This is the first installation of what will become a weekly email covering high-performance training. Now, what is “high-performance”? High Performance, as I define it, is optimal human movement, recovery, and strength training. The goal of this email series is to highlight elite performance training methods serious athletes I want this to be a useful tool for anyone in their pursuit of increased performance.
Optimal At-Home Recovery Methods:
The majority of my athletes train either 3 or 4 times per week. When we train, we train hard and with intent.
In many cases, my athletes only have 24-48 hours between training sessions. This can be a problem. Fatigue and training readiness are serious considerations that must be taken into account when designing any training protocol.
What is absolutely critical is that athletes are recovering between workouts. Their ability to enter the gym fresh and ready to train is a major key that will set them up for a productive training session.
As you read this, I want you to think about the stereotyped term “overtraining” and I would have you consider this…
With that in mind, I am going to cover my top recovery methods. Included in each one will be target areas and tips for optimal implementation. Each of these can be done at home and with limited equipment.
Note: the key to each of these modalities is proper implementation so please feel free to reach out if I can expand on any of them.
1: Contrast Therapy.
- Target Areas: This method of recovery is ideal for full body or specifically targeted areas (elbows, knees, etc.).
- Method: For the full body, you will want to alternate between a cold tub and a hot tub or shower. If you are targeting specific areas, an ice pack and a heating pad will do the trick. For both of these methods, you will want to spend 2-3 minutes with the cold and 2-3 with the hot. Repeat that 2-4 times. I recommend finishing in the hot. CLICK HERE FOR MORE INFO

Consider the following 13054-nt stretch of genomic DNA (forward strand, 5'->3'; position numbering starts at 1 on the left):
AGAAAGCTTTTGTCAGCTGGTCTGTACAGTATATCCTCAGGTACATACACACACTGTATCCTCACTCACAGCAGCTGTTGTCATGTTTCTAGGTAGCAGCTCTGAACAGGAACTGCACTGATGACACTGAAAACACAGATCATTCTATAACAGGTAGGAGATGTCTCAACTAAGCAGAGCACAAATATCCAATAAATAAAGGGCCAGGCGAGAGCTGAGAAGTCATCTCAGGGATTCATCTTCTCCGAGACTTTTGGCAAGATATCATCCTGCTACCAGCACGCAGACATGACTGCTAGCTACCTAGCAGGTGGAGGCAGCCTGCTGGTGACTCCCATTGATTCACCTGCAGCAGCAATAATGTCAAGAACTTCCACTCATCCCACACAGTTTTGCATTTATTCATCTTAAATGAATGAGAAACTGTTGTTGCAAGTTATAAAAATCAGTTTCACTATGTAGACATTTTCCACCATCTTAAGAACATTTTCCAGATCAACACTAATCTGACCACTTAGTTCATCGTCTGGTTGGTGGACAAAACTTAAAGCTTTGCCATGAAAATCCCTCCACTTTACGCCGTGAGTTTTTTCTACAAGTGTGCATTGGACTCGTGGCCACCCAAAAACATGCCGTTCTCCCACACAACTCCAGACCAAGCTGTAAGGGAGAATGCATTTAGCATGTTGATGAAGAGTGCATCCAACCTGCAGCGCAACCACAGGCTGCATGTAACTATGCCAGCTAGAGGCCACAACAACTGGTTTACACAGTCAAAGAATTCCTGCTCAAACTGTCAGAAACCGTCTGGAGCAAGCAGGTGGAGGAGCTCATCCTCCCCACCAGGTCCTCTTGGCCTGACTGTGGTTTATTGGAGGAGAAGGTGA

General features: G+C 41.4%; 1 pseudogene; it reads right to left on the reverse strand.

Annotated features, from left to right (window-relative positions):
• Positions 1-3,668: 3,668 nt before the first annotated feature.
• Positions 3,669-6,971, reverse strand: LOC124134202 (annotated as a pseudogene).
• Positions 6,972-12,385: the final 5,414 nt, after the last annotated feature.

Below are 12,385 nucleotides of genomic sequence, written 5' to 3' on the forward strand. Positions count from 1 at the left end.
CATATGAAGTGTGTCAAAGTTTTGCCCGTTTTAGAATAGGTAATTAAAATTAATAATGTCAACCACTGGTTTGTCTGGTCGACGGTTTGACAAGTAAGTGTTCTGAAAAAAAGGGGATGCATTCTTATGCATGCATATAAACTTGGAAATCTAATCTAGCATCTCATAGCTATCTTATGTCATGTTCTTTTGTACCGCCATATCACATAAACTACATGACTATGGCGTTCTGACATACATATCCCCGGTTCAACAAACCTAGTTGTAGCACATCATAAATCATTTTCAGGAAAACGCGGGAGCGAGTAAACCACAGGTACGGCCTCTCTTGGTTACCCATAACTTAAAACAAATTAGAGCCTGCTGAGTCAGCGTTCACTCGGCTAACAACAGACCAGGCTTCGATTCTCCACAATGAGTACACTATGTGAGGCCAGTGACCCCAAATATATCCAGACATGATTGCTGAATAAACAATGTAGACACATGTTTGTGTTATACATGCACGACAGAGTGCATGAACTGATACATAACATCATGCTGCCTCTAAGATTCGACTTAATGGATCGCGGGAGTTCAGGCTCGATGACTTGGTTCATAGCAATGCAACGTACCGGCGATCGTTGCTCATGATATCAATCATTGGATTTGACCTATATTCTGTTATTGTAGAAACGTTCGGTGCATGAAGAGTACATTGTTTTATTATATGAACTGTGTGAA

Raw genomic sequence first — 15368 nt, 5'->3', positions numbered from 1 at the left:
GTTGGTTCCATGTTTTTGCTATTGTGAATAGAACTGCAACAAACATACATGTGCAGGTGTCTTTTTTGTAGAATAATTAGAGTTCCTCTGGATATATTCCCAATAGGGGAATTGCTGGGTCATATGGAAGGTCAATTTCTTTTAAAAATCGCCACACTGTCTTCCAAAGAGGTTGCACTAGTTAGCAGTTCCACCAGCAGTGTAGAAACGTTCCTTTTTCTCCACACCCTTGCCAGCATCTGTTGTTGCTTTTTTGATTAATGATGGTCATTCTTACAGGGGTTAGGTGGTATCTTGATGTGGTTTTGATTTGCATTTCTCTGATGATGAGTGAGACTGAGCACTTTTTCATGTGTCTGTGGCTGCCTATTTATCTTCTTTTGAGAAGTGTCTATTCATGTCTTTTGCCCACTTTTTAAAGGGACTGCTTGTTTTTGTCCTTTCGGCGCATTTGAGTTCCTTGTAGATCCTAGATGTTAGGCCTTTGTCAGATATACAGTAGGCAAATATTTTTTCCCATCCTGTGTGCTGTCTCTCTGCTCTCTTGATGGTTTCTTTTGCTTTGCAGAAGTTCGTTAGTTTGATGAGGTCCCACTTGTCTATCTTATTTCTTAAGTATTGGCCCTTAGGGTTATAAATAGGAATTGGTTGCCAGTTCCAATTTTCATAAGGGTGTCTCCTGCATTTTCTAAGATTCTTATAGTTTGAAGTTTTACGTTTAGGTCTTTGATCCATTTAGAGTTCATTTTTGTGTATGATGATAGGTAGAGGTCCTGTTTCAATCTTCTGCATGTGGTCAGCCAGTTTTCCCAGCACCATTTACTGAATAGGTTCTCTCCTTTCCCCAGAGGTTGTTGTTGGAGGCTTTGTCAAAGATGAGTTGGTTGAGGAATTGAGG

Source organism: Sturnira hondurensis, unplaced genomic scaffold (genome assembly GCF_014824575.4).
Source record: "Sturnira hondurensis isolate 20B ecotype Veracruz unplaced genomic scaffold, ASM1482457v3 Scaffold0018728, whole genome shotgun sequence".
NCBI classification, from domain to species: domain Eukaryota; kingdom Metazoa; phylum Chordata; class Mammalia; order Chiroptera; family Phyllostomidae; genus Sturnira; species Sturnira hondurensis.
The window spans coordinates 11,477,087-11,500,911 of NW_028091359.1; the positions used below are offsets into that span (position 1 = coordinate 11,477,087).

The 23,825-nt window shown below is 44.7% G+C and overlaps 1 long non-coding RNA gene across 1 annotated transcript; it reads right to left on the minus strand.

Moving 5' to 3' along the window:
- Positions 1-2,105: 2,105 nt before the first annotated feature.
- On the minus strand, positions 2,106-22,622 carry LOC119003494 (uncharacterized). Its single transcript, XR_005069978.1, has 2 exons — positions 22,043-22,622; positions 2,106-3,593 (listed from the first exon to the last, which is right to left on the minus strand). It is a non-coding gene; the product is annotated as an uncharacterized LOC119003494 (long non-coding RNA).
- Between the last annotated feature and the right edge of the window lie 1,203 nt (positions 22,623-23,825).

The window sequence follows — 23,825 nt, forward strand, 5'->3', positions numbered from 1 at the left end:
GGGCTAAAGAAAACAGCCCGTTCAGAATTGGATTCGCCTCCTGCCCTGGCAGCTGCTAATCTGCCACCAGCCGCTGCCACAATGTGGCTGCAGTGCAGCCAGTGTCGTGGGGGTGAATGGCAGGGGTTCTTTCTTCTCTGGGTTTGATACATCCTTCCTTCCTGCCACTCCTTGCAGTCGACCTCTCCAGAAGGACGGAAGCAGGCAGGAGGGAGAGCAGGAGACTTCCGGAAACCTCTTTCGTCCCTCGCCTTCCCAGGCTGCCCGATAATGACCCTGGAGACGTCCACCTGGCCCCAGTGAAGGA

- Time Needed: 20-25 minutes
2: Wall Stretch Series.
- Target Areas: Hamstrings, Hips (Glutes, Adductors), Low Back, Nervous System Reset
- Method: Lay on your back with your hips close to the wall. Be in a position where you can keep your knees fully extended and toes flexed back. As you’re doing this you will want to focus on taking deep breaths where you inhale through the nose and exhale through the mouth – more on this in another article. Spend 45-60 seconds in each position. Positions include both legs extended, figure 4, groin, and bent knee.
- Time Needed: 10-15 minutes
3: Three Way Band Stretch and Foam Roll
- Target Areas: The band stretch focuses on the hamstrings, glutes, and adductors while the foam roll is a total body.
- Method: For the band stretch, wrap a stretch band around the ball of your foot (this puts the foot in a dorsiflexed position). Perform 10 raises straight up, 10 raises to the outside of the body, and 10 reps across the body. When doing this, make sure to raise the leg up using primarily your quads. Only at the top of the movement should the band be the prime limb mover. For the foam roller, cover all the major muscle groups in the body – calves, hamstrings, IT band, quads, hip flexors, glutes, low back, and lats. Spend 30-40 seconds in each area.
- Time Needed: 15-20 minutes
4: Joe DeFranco’s Limber 11
- Target Areas: This series of 11 movements targets the hips, low back, hip flexors, and hamstrings.
- Method: This method, which was developed by Joe DeFranco, is my go-to series for most of my athletes. It can be used as a warm-up or recovery workout. Watch the video. Joe does a killer job of explaining each movement and the ‘why’ behind them. CLICK HERE TO WATCH THE VIDEO
- Time Needed: 20-25 minutes
5: Epsom Salt Bath
- Target Areas: Total body.
- Method: Easiest of all the modalities. Put Epsom salt in a bathtub. Fill the tub with hot water. Enjoy. CLICK HERE FOR MORE INFO
- Time Needed: 15-30 minutes
- Target Areas: Total body depending on the daily program, however, you can also choose targeted areas.
- Method: Go to RomWod.com. Sign up. Do 3-4 times per week. RomWod focuses on guided breathing as well which I feel has amazing benefits. This is a game changer for me. They also offer a long and a short workout each day which is amazing if you are short on time. CLICK HERE FOR MORE INFO
- Time Needed: 12-40minutes
To put it simply, if you train hard then you need to recover just as hard. You have to make this a habit if you want to limit your potential for a fatigue-induced lackluster training session.
As I mentioned earlier, please feel free to reach out if you have any questions about any of these modalities.
I am happy to assist in any way possible.